Week 1- Derek Yoshikane – Response to Readings and Viewings

I thought about transmedia and how it applies to my life.  I haven’t really heard of the term prior to this class, but I associated it with the mass marketing schemes that I am exposed to as a consumer.

To participate in transmedia, I need to use a variety of methods to communicate.  Using one method would disqualify me from the Transmedia Olympics, if there were such a thing.  Transmedia includes a combination of many forms such as texting, file, image, video, and audio sharing via the Internet, and the traditional print media.  It seems as though most transmedia projects need to provide some sort of impact, or inspiration for social change.  Multimedia storytelling provides such a powerful tool for change.  Foreign governments know this and set strict regulations on Internet access.  Do any of you have experiences with foreign governments?

The work that Scribe is doing with the Precious Places project is great because it is providing a voice to those that have a story to tell.  It reminds me of how global non-profit organizations like Amnesty International is able to get their messages about human rights violations out to a wider audience. Evict Them In Five Easy Steps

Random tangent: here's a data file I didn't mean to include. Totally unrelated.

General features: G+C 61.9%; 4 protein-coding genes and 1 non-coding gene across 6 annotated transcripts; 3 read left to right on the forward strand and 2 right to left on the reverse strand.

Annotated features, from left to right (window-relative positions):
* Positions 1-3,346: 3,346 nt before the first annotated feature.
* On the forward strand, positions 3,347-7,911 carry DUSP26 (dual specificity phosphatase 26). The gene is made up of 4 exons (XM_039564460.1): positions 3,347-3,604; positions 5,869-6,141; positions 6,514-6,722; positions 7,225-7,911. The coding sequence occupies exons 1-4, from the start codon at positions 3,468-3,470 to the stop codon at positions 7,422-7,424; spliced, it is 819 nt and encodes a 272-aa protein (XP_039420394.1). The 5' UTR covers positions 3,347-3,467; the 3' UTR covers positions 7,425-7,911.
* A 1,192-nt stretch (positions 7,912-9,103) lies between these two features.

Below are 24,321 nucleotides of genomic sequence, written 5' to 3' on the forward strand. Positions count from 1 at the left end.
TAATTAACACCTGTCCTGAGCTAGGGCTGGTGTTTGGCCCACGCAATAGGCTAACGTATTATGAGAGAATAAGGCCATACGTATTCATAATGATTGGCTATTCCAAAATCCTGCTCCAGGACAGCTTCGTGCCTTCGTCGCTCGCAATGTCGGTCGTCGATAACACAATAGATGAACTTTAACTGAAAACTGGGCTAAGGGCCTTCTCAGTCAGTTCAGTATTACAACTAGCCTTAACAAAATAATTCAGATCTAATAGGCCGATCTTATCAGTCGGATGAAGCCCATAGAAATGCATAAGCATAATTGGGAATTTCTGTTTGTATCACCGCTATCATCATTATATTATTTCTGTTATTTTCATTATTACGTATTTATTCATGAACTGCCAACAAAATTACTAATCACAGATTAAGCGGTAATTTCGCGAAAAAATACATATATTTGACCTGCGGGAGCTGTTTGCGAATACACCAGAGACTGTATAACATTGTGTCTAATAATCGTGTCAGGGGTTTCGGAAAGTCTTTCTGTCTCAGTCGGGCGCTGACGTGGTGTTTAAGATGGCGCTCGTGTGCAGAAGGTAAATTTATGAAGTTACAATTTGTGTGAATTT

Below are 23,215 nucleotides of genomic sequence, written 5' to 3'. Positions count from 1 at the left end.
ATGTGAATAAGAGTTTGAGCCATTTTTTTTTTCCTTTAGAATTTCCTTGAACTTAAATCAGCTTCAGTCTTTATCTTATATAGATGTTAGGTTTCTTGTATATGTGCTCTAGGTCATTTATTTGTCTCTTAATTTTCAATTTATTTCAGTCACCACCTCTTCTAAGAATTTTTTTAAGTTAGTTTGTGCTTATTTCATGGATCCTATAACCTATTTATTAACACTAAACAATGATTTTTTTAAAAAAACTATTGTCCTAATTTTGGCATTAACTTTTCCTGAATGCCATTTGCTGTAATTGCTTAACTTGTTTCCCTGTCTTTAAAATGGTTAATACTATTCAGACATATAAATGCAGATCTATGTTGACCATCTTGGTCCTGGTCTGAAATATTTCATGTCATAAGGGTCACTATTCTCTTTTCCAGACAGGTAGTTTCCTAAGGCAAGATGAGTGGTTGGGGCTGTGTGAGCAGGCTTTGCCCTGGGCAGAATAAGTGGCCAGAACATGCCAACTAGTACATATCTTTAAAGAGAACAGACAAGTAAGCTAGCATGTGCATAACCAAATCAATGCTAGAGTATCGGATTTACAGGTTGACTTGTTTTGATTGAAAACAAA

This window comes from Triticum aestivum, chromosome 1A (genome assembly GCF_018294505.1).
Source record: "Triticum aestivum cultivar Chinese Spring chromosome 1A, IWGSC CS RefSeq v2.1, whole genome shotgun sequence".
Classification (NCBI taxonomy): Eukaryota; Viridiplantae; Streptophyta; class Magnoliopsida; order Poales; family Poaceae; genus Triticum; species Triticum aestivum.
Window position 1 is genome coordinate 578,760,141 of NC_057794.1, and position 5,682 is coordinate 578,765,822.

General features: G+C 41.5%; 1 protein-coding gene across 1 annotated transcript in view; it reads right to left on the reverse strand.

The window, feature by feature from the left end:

If Scribe posted their Precious Places videos on YouTube, would it help or hurt the communities involved?

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1 comment to Week 1- Derek Yoshikane – Response to Readings and Viewings

  • natalieb@uoregon.edu

    Thanks for a nice overview of how to define transmedia, Derek. I wanted to respond to the question, “Do I have any experience with foreign governments.” Not in a transmedia sense, but in a learning about how other governments control journalists sense, sort of. From the periphery. One time, in Mexico, I was teaching English in a private bilingual school that was run by a powerful woman from a powerful, rich family. I quit before the school year was over, and right after I quit I sent a note home to parents telling them why I was leaving. This really pissed off the owner of the school and she sued me for defamation (and my husband, who didn’t write anything). And, it turns out, in Mexico defamation is (or was in 2007) a criminal offense. I went to a magistrate and worked it out by basically writing a letter rescinding everything I wrote, and then hustled out of the country just to be safe. But the law was there as a way for rich, powerful people to put journalists in jail for writing anything that defames their character, even if it is true. Yes, even if it is true. The law was in the process of being changed, and hopefully that process is complete now. But I imagine it is harder for governments and powerful people to track this sort of thing now given the proliferation in just those last six years of social media.

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